I'll spare you the details but I will tell you this—in my six plus years as a mom, it was definitely one of my lowest moments.I've always wanted to be a mother. Ask my 10-year-old self how many kids I wanted when I grew up, and you would have heard me say at least six. Having and raising babies has always been something that I knew I would love. And I do. More than anything else in this world. My children are, by far, the very best thing I've ever done. But at one point during that difficult week while my husband was away, I caught a glimpse of myself in the mirror—in the midst of screaming at my oldest son—and I didn't even recognize myself. Was this the same little girl who dreamed of having six babies? The same mama who knew that there was no greater privilege in this world than raising children? What brought me to this breaking point? I'm a big believer in being authentic, and that includes sometimes losing my cool in front of my kids. I think that one of the most important things I can do for my children is be real with them. They need to see me tread through difficult times and to hear me speak my truths—even the ugly ones. I have to teach them that it's okay to have bad days and big emotions.
But you know what? I'm learning that there's a difference. A difference between losing my temper every once in awhile and taking my own issues out on my children.My kids need for me to be real, but they don't need for me to be a bully. And that's exactly what I saw that day, a few months ago, when I caught a glimpse of the ugliness in the mirror: I was being a bully. And it scared me to death. After a lot of self-reflection and countless sleepless nights, I came to the conclusion that I was stuck. Stuck in a paralyzing space where there was simply not enough time in the day and not enough of me to go around. I was being pulled in so many different directions and was so focused on trying to appease the outsiders: my co-workers, other parents, friends—that I simply had nothing left to give at the end of the day. I was giving everyone else the best version of myself and my children got whatever remained.
The thing is, mothers are the ultimate multitaskers. It's part of the job. In a single day, we can accomplish what others can only dream of. We run on little sleep. We remember the small stuff. We can simultaneously soothe a crying baby, wipe a toddler's snotty nose and stir the spaghetti sauce. We are the glue that holds our families together. We manage the impossible.Now my problem wasn't that I couldn't multitask, it was that I couldn't stop multitasking. I just couldn't seem to refrain from the temptation of saying "yes". I'm a people-pleaser, an overachiever—I always have been. You know, the ones who can balance an unbelievably full plate without letting anything drop? Well, after having children, I just assumed I could continue with that lifestyle. Juggling was just what I did. It was part of my core identity. Needless to say, after I popped out my three babies, I went back to work and quickly became the queen of overcommitment. I said "yes" to work trips, countless volunteer positions, half marathon training—you name it.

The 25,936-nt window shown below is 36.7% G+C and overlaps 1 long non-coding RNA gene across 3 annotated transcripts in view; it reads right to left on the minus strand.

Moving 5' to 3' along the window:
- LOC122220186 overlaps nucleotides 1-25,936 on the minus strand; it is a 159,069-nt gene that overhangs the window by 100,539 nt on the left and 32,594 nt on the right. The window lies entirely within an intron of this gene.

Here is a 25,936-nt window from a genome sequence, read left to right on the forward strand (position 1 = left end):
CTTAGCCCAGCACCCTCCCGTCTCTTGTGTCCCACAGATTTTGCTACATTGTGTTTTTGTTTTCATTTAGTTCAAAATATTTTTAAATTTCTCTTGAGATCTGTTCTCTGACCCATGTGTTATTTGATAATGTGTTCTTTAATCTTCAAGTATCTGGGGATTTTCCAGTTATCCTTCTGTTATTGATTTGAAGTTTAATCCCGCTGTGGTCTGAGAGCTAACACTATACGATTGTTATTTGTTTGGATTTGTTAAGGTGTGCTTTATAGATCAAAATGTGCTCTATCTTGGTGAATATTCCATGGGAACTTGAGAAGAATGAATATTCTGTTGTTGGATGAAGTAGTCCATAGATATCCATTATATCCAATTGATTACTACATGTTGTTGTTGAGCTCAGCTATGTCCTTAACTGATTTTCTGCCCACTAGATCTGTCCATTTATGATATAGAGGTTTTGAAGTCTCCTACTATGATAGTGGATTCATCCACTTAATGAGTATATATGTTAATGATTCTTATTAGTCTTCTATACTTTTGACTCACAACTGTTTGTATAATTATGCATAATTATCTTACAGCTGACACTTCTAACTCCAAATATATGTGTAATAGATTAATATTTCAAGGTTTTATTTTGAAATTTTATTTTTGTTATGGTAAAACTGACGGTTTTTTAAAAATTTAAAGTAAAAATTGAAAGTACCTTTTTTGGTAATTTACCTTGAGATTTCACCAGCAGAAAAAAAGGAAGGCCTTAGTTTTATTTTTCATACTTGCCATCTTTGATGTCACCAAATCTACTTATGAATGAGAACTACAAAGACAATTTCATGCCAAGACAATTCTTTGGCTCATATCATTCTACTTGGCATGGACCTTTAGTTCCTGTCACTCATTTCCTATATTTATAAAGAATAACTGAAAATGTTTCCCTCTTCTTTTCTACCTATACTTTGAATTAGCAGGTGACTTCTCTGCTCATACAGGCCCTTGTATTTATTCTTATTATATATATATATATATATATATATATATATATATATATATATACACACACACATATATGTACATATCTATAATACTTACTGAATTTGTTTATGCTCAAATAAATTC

My friends and co-workers always commented on how "together" I was. Like the outsiders, I convinced myself I was managing just fine, too. Until that one evening when I broke. When my reflection in the mirror proved otherwise.So here's the thing. There is a line. A definite point in which you max out and spread yourself too thin. And that's when things start to unravel. If you're anything like me, then you know how it plays out… hey tell you to jump and you ask, "how high?" You over-commit. You pick up the slack. You give and give and give—until there is nothing left. But what if we didn't allow ourselves to get to that point? What if instead of saying "yes," we set boundaries and said "no"?
What if we stopped expending energy on the people that don't really matter?What if we stopped caring what others think of us? What if we chose to use our time more wisely? What if we only gave our time to those who filled our tank, rather than those who depleted it?
What if we re-prioritized our life and cared more about how our family experienced us, instead of how "together" the rest of the world thinks we are?I've started to take inventory of my time. Then I started walking away from things— from my volunteer positions and from the toxic people and things that drained my energy. I set boundaries. I said "no."
And I started making time for things that I love—running, coffee dates with friends, writing, and time with my babies. I've started to finally believe that it's okay to say "no" to others, so that I can say "yes" to my family. It's okay to shift my priorities and focus on motherhood. Because raising my kids is important. And how they experience me matters.If there is one universal experience that I have encountered during my short time as a mother, it's that we are never alone. There are always other mamas walking alongside you in the trenches. So to the mama who is spread too thin—I feel you. To the mama who is up until midnight with guilt because of the interactions of the day—you are not alone.
To the mama who is trying SO HARD to be better—I am, too.
Keep your chin up. Just keep doing your best and try to remember that kids have an amazing ability to sense your honest effort, and they are also quick to forgive.